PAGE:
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JavaScript Everywhere by Adam D. Scott

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Chapter 5. Database

When I was a kid, I obsessively collected sports cards of all types. A big part of collecting the cards, was organizing them. I kept the star players in one box, Michael Jordan had an entire box dedicated to his cards, and the rest of my cards were kept organized by sport, and sub organized by team. This organization method enabled me to store the cards safely and easily find the card that I was looking for at any given time. Little did I know, but a storage system like this is the tangible equivalent to a database. At its core, a database allows us to store information and retrieve it later.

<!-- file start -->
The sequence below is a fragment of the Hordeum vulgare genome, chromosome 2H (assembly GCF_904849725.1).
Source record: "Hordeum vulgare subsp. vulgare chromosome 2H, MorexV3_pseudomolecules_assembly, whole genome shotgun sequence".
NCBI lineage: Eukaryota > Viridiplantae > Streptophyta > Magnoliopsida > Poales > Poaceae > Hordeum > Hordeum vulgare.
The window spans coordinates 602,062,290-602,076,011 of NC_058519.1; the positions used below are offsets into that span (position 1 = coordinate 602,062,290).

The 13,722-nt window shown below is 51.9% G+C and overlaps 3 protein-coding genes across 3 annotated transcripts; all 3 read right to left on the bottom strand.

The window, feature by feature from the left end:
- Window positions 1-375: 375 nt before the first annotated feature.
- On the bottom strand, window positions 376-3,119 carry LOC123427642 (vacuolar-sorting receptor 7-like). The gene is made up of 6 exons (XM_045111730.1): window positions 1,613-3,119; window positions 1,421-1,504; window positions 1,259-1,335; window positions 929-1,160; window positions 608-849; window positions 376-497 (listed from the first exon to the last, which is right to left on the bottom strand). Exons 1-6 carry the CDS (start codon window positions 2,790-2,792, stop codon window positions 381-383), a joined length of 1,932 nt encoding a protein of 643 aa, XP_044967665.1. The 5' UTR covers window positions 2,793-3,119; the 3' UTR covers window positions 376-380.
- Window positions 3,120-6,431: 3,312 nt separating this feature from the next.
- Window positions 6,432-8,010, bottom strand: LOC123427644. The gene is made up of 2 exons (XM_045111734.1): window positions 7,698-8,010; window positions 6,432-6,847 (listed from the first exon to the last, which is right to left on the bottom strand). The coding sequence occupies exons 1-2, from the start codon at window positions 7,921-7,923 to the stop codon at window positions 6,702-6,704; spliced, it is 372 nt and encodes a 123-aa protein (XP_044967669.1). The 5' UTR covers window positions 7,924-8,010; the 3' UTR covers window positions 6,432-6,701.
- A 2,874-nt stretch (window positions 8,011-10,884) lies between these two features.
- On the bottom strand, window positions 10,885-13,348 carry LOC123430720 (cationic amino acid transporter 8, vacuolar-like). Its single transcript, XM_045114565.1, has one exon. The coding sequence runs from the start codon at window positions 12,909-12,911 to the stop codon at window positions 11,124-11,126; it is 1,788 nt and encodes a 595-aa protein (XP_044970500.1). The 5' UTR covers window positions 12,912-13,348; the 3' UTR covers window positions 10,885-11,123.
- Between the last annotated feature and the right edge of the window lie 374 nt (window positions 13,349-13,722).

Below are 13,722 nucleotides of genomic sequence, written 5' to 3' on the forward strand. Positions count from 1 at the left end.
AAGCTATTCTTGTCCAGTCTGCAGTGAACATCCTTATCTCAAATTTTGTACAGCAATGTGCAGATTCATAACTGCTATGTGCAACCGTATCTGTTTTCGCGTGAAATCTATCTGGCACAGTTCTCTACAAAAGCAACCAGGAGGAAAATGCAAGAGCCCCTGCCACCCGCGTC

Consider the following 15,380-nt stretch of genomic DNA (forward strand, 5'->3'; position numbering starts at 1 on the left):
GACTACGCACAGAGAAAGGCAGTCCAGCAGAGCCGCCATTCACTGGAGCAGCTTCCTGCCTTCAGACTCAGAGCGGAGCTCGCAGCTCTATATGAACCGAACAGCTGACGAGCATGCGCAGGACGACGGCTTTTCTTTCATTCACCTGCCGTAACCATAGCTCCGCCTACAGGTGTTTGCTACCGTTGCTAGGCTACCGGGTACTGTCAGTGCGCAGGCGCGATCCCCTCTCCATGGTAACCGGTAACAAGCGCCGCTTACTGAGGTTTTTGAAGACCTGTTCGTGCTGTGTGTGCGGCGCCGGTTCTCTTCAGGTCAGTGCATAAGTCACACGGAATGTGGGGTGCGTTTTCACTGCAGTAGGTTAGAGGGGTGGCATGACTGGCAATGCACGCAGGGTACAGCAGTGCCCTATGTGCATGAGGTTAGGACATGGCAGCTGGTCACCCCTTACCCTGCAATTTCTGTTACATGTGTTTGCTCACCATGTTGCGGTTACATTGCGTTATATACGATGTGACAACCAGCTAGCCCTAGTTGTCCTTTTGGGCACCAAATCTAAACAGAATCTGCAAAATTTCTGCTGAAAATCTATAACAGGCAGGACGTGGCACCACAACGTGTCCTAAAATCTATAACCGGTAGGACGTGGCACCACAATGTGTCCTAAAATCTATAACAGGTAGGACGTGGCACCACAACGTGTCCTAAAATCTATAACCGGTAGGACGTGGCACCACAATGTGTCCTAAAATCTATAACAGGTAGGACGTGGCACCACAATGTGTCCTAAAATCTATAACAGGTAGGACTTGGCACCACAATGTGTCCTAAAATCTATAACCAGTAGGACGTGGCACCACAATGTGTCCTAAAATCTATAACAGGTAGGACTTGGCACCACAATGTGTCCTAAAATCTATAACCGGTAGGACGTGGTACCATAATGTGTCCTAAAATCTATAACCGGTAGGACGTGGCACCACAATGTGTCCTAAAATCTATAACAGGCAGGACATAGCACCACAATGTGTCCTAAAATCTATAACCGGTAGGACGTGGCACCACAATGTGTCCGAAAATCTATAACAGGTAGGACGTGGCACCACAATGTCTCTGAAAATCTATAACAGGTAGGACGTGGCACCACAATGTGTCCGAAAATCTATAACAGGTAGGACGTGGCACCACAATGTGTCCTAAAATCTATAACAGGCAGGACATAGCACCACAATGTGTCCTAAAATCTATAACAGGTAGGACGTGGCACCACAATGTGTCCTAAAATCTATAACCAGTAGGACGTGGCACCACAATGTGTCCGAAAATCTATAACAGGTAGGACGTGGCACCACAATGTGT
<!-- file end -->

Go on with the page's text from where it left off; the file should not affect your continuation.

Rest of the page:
When I first started out with web development, I found databases intimidating. I would see instructions for running a database and entering obscure SQL commands and it felt like an additional level of abstraction. Thankfully, I was eventually able to scale the wall and am no longer intimidated by a SQL table join, so if you are where I was, I want you to know that it is possible to navigate the world of databases.

In this book we’ll be using MongoDB as our database of choice. I’ve chosen Mongo because it is a popular choice in the Node.js ecosystem and is a great database to get started with for anyone who is new to the topic. Mongo stores our data in “documents” that work like JavaScript objects. This means that we will be able to write and retrieve information in a format that is familiar to any JavaScript developer. However, if you have a database that you strongly ...

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